[3] 28 U.S.C. § 1961 (a) (1982 & Supp.1985) provides in relevant part:

Interest shall be allowed on any money judgment in a civil case recovered in a district court. . . . Such interest shall be calculated from the date of the entry of the judgment at the rate allowed by State law.

[4] Fed.R.App.P. 37 provides:

Unless otherwise provided by law, if a judgment for money in a civil case is affirmed, whatever interest is allowed by law shall be payable from the date the judgment was entered in the district court. If a judgment is modified or reversed with a direction that a judgment for money be entered in the district court, the mandate shall contain instructions with respect to allowance of interest.

[5] In Schneider v. Lockheed Aircraft Corp., 212 U.S.App.D.C. 87, 658 F.2d 835 (1981), cert. denied, 455 U.S. 994, 102 S. Ct. 1622, 71 L. Ed. 2d 855 (1982), the United States Court of Appeals for the District of Columbia Circuit held that the second sentence of D.C. Code § 15-109 (1981), permitting prejudgment interest, does not apply to tort actions. This court has not addressed that question. However, we have permitted the award of prejudgment interest where there was a contractual relationship, but the action was not framed as a breach of contract. See Edmund J. Flynn Co. v. LeVay, 431 A.2d 543, 548, 550 n.6 (D.C.1981) (prejudgment interest permitted where court concluded no sales commission contract had been created and recovery was allowed only on basis of implied and express agency agreements).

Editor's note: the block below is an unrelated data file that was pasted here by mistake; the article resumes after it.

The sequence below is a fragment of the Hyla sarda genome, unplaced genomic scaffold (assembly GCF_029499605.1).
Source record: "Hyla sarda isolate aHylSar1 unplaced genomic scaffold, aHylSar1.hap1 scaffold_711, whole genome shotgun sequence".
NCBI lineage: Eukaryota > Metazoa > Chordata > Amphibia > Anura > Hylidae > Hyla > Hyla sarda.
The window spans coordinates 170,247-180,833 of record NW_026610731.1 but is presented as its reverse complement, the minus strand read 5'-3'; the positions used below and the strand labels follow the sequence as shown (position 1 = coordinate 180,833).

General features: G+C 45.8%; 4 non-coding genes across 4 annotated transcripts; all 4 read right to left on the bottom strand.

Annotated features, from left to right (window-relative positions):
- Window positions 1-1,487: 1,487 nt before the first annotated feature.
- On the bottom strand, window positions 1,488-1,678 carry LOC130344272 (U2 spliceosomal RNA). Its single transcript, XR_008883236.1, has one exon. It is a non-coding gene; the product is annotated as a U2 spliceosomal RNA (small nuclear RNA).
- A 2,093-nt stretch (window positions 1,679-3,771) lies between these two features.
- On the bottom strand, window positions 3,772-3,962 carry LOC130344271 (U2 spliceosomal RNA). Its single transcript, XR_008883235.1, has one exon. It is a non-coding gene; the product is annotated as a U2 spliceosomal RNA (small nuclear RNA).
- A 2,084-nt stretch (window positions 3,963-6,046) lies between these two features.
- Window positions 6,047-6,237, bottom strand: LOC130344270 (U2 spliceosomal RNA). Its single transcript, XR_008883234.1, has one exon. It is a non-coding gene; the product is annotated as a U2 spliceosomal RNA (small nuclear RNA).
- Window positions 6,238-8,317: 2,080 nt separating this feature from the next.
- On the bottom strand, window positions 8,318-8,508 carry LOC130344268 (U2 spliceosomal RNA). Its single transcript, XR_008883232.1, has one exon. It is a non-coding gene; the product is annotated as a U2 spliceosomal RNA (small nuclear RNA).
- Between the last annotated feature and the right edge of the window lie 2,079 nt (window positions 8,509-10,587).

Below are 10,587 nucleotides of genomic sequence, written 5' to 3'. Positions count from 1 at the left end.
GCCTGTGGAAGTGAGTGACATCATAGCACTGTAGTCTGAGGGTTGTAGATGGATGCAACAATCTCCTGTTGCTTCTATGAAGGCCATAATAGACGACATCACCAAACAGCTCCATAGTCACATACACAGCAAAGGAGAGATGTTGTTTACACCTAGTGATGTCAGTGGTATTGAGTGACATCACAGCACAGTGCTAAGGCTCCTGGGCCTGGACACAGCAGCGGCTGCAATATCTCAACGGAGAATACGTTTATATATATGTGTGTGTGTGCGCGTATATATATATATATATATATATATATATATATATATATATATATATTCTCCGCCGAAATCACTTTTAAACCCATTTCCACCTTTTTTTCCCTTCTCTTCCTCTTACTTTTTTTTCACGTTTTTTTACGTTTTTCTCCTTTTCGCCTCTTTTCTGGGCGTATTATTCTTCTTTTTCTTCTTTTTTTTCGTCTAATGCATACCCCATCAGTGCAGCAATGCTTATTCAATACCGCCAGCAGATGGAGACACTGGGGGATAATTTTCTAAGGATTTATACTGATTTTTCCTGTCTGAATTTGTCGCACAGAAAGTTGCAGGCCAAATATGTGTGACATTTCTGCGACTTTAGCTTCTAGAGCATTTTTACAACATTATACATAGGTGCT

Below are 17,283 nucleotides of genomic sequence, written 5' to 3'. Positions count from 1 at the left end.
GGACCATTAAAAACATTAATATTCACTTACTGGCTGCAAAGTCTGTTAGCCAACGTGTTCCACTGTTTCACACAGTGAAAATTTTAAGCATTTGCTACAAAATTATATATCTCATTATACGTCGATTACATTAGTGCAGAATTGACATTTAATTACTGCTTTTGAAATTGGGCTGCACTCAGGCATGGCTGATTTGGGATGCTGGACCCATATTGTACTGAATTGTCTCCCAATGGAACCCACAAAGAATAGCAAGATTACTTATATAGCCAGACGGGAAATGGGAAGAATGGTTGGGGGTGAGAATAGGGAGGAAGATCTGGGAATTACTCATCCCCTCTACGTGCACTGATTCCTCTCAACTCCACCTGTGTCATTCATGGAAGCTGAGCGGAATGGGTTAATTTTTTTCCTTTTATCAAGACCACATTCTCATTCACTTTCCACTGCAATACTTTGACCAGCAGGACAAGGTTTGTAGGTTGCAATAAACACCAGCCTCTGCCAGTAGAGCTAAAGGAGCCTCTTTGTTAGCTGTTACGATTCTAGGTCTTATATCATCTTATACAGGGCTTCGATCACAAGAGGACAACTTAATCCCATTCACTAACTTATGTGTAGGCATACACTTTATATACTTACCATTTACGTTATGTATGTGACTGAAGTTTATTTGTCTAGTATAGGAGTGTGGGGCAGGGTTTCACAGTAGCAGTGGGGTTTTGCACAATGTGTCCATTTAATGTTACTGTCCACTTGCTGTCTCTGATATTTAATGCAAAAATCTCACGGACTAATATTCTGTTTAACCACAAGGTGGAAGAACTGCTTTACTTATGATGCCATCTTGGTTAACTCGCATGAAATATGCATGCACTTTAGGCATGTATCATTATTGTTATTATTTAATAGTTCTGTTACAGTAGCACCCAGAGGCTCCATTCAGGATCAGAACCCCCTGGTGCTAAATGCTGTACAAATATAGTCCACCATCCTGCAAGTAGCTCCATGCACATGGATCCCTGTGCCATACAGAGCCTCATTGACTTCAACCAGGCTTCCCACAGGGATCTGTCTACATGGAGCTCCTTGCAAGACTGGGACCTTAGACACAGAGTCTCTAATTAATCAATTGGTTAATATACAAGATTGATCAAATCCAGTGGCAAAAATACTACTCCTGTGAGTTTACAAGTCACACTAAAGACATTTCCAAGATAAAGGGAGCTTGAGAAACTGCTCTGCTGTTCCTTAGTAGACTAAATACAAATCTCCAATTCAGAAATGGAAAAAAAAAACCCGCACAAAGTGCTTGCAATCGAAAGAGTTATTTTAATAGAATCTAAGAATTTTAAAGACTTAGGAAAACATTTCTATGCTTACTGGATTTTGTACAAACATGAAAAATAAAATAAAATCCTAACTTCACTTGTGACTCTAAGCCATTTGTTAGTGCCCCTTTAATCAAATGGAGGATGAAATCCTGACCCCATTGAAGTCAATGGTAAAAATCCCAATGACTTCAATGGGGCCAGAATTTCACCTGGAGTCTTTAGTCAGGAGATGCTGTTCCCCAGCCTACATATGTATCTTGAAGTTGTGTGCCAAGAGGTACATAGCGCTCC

[6] We expressly reject decisions, such as Givens v. Missouri-Kansas-Texas R. Co. of Texas, 196 F.2d 905, 906 (5th Cir.1952), and Woods Exploration & Producing Co. v. Aluminium Co. of Am., 509 F.2d 784, 789 (5th Cir.), cert. denied, 423 U.S. 833, 96 S. Ct. 59, 46 L. Ed. 2d 52 (1975), which instead have deemed the date of judgment, for statutory interest purposes, to be the date some months after the verdict when the trial court erroneously entered a judgment n.o.v. Apparently, in Givens and Woods Exploration, the courts of appeals modified Louisiana & Arkansas Ry. Co. v. Pratt, 142 F.2d 847 (5th Cir.1944), to award interest as of the date of the erroneous judgment n.o.v., instead of the date of the verdict, because the trial court, in applying Fed.R.Civ.P. 58, had prevented entry of judgment of the verdict "forthwith" by "otherwise" directing entry of a judgment later. This analysis makes no sense. The date of a plaintiff's judgment, for statutory interest purposes, has no rational relationship to the date of an erroneous defendant's judgment n.o.v. or to the date of some other judgment, see Super.Ct.Civ.R. 54 (a), such as an order for a new trial or dismissal for lack of jurisdiction.

[7] Westinghouse argues that the original judgment was not final on the date it was entered, January 27, 1983, because of the ten-day hiatus created by Super.Ct.Civ.R. 59 and 62; that the ten days, measured by Super.Ct.Civ.R. 6, had not passed before the trial court vacated the judgment on February 7, 1983; that the judgment, accordingly, should be deemed a nullity; and thus that no interest should be awarded until the first real judgment in the case had been entered after remand. In view of our conclusion that, for § 15-109 purposes, interest on the "judgment" runs from the date of the verdict in the situation presented here, this argument is irrelevant. In any event, Superior Court rules cannot modify a statute. Section 15-109 provides for interest beginning from the date of the judgment, not ten days later, after the date an enforcement action accrues or the period for filing a new trial motion expires.